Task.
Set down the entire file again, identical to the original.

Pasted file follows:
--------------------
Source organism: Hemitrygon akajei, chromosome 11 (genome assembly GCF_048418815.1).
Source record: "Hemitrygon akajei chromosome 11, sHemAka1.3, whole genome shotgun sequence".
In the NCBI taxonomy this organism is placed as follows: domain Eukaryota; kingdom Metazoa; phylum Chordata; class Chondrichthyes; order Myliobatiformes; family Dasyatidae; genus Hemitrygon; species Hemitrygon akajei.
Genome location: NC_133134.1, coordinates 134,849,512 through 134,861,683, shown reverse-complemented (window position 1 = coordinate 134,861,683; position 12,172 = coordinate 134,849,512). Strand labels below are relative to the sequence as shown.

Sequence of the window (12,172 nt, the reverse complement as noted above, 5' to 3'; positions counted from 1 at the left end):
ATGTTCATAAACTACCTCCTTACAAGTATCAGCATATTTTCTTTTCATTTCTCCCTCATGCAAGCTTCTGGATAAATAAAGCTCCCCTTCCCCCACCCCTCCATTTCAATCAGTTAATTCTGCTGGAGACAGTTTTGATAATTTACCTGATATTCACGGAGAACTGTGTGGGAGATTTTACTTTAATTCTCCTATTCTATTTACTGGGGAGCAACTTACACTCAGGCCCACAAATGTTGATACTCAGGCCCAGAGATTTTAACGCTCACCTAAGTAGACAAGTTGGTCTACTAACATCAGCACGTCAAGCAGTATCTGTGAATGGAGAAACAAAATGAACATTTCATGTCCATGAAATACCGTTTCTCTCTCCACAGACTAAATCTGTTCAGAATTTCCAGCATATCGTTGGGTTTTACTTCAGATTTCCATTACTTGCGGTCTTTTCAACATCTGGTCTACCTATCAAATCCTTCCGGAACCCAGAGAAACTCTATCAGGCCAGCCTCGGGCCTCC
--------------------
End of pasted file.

Source organism: Hemitrygon akajei, chromosome 11 (genome assembly GCF_048418815.1).
Source record: "Hemitrygon akajei chromosome 11, sHemAka1.3, whole genome shotgun sequence".
In the NCBI taxonomy this organism is placed as follows: domain Eukaryota; kingdom Metazoa; phylum Chordata; class Chondrichthyes; order Myliobatiformes; family Dasyatidae; genus Hemitrygon; species Hemitrygon akajei.
Genome location: NC_133134.1, coordinates 134,849,512 through 134,861,683, shown reverse-complemented (window position 1 = coordinate 134,861,683; position 12,172 = coordinate 134,849,512). Strand labels below are relative to the sequence as shown.

Sequence of the window (12,172 nt, the reverse complement as noted above, 5' to 3'; positions counted from 1 at the left end):
ATGTTCATAAACTACCTCCTTACAAGTATCAGCATATTTTCTTTTCATTTCTCCCTCATGCAAGCTTCTGGATAAATAAAGCTCCCCTTCCCCCACCCCTCCATTTCAATCAGTTAATTCTGCTGGAGACAGTTTTGATAATTTACCTGATATTCACGGAGAACTGTGTGGGAGATTTTACTTTAATTCTCCTATTCTATTTACTGGGGAGCAACTTACACTCAGGCCCACAAATGTTGATACTCAGGCCCAGAGATTTTAACGCTCACCTAAGTAGACAAGTTGGTCTACTAACATCAGCACGTCAAGCAGTATCTGTGAATGGAGAAACAAAATGAACATTTCATGTCCATGAAATACCGTTTCTCTCTCCACAGACTAAATCTGTTCAGAATTTCCAGCATATCGTTGGGTTTTACTTCAGATTTCCATTACTTGCGGTCTTTTCAACATCTGGTCTACCTATCAAATCCTTCCGGAACCCAGAGAAACTCTATCAGGCCAGCCTCGGGCCTCC